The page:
The arrow is laid in the trough before the bowstring is stretched. (A,
B, fig. 8, p. 21)
The balistas made ready for use by turning the windlass. The windlass
pulls back the sliding trough, and the arrow resting in it, along the stock
of the engine, till the bow string is at its proper tension for discharging
the projectile. (Fig. 7, p. 19)
As the trough and the arrow are drawn back together, the arrow can be
safely laid in position before the engine is prepared for action.
The catch holding the bowstring, and the trigger for releasing it, are
fixed to the solid after end of the wooden trough. (Fig. 8, p. 21.)
The two ratchets at the side of the after-end of the trough travel over
and engage, as they pass along, the metal cogs fixed on either end of the
stock. (Fig. 8, p. 21)1
By this arrangement, the trough can be securely retained, in transit,
at any point between the one it started from and the one it attains when
drawn back to its full extent by the windlass.
As the lock and trigger of the ballista are fixed to the after end of
the sliding trough (G, fig. 8, p. 21), it will be realised that the arrow
could be discharged at any moment required in warfare, whether the bow
string was fully or only partially stretched.
In this respect the ballista differed form the crossbow, which it somewhat
resembled, as in a crossbow the bow string cannot be set free by the trigger
at any intermediate point, but only when it is drawn to the lock of the
It will be seen that the balista derives its power from two arms; each
with its separate skein of cord and pair of winches.
These parts of the ballista are the same in their action and mechanism
as those of the catapult.
Fig. 8. (Opposite Page) The Mechanism of the Stock of an Arrow Throwing
A. Side view of the stock, with the arrow laid in the sliding trough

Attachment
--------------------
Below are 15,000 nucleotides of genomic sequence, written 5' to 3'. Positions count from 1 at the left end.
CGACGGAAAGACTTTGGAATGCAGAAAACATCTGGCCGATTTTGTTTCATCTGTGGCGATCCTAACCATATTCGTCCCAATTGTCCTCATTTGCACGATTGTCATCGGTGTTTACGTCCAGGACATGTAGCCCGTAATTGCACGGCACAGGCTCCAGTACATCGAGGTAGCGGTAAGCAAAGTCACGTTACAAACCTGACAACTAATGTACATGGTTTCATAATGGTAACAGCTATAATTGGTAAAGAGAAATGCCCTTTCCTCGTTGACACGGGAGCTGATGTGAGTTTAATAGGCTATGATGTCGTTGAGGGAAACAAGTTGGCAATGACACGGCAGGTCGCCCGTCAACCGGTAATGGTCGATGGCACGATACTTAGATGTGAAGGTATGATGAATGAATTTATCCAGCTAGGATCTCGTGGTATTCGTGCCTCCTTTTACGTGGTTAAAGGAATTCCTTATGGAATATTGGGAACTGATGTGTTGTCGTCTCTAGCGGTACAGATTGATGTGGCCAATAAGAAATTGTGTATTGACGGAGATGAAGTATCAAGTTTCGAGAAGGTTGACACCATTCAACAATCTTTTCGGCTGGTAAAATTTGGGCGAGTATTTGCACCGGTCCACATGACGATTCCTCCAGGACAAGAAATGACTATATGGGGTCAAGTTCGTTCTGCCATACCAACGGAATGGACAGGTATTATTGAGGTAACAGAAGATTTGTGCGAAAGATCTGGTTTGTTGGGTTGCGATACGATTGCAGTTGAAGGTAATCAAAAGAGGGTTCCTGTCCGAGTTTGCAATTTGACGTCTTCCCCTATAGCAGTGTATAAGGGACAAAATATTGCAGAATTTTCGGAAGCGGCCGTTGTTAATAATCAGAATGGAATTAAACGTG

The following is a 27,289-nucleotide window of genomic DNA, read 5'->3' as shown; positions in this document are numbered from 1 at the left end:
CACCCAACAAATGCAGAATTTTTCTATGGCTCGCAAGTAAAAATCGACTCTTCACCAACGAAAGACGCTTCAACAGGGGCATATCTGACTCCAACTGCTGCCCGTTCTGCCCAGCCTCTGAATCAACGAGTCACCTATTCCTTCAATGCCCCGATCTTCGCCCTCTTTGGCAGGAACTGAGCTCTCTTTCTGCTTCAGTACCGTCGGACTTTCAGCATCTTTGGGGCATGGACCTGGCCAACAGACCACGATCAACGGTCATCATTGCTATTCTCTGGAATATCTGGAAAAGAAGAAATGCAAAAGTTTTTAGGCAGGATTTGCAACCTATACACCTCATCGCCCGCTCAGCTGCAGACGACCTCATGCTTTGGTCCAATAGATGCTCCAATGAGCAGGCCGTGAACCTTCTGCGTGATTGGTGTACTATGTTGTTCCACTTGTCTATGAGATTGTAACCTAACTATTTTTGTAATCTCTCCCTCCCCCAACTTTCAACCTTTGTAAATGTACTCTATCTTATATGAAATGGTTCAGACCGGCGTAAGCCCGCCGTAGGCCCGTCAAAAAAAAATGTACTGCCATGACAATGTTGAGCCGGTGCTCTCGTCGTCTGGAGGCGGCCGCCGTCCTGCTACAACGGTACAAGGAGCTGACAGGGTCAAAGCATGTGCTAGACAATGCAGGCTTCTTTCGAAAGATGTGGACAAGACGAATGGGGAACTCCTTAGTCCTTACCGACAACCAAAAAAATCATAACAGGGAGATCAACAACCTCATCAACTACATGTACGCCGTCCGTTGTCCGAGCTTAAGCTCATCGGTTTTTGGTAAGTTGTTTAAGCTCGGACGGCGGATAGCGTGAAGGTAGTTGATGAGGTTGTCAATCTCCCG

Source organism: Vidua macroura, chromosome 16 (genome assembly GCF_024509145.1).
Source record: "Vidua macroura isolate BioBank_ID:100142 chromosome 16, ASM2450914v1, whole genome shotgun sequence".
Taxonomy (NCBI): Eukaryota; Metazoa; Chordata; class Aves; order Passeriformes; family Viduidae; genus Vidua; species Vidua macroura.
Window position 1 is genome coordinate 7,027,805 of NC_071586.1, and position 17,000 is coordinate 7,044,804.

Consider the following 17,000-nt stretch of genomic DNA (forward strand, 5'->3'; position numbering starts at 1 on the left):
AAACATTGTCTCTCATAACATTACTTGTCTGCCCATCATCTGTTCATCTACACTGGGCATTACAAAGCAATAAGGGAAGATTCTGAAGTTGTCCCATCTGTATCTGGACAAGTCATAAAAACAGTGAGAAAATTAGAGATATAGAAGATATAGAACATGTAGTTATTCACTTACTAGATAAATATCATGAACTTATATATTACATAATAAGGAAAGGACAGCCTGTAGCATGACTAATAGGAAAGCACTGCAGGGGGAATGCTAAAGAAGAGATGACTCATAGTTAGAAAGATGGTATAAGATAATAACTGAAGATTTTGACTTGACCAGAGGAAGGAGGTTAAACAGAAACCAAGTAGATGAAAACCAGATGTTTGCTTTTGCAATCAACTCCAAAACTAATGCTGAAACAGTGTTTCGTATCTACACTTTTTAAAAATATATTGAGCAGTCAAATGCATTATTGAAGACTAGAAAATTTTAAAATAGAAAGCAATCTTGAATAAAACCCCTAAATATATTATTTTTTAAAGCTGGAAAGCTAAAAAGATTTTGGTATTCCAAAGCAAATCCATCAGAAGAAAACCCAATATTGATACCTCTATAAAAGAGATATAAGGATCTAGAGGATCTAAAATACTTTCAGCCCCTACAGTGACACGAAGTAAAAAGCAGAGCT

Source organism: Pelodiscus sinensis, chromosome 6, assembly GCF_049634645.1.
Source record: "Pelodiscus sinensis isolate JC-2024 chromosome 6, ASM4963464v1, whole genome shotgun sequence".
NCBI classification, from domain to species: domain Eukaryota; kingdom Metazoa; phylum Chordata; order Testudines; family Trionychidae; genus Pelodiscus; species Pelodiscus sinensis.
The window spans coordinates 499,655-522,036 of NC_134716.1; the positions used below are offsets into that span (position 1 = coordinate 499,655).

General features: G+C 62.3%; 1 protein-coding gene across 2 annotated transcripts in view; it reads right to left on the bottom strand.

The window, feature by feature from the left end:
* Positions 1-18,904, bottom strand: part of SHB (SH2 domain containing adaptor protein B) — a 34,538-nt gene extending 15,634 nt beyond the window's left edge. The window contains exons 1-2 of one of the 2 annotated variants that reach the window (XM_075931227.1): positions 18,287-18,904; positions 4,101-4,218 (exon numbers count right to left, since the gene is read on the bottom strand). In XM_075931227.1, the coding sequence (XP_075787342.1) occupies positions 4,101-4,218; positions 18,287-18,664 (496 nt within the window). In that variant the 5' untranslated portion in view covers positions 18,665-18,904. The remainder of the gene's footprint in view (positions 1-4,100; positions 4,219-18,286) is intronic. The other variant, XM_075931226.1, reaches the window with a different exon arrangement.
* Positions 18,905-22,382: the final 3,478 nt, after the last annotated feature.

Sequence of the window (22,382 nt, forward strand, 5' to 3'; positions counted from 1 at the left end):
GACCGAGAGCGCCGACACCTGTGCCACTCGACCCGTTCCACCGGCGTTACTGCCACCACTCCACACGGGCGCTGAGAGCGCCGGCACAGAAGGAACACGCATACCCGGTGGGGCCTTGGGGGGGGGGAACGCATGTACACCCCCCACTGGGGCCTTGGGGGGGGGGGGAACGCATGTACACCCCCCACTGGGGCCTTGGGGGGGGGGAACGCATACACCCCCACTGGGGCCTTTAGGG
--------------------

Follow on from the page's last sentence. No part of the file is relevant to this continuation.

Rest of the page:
before the bow string is stretched.
B. Surface view of the stock, with the arrow laid in the sliding trough
before the bow string is stretched.
C. Section of the fore-end of the stock, and of the trough which slides
in and along it.
1 When the bowstring has been released and
the arrow discharged, the ratchets are lifted clear of the cogs on the
stock of the engine. This allows the trough to be slid forward to its first
position as shown in A, B, fig. 8. p. 21. It is then ready to be drawn
back again for the next shot.
Book of the Crossbow
> Ancient Projectile Engines
> Catapult > p.20
Build a Working Model Ballista with TrebuchetStore.com
Ballista Plans and Instructions. Once complete, this Stone Throwing Ballista
is 2 feet long and will throw a scale projectile up to 90 feet.
Professionally engineered, this Roman Ballista design allows you to
vary the elevation and bow strength for range and trajectory adjustment.
Fire with a soft projectile for indoor use, or a solid one for long range
Resembling a crossbow, the ballista derives its power from skeins of
twisted cord, just like a catapult. The Stone Throwing Ballista is perfect
for demonstrating ancient Roman warfare and technology as well as the physics
of torsion, ballistics and projectile motion. Ballistas make great science
and history projects.
Easy to Build
Like all TrebuchetStore.com plans, the Ballista uses common, inexpensive
and easy to find building materials, available at your local hardware store
or home center. Basic woodworking skills and tools are required, but the
straightforward design requires no complicated layout or joinery.
TrebuchetStore.com Ballista Plans come complete with:
All the information you need to complete your project quickly and easily.
Parts Shopping List
Measured Drawings for all parts
Step by step Assembly Instructions
Step by step Firing and Tuning Instructions
Want to know how to build a ballista ? TrebuchetStore.com Ballista Plans
and Instructions take the mystery out of Ballista design and construction.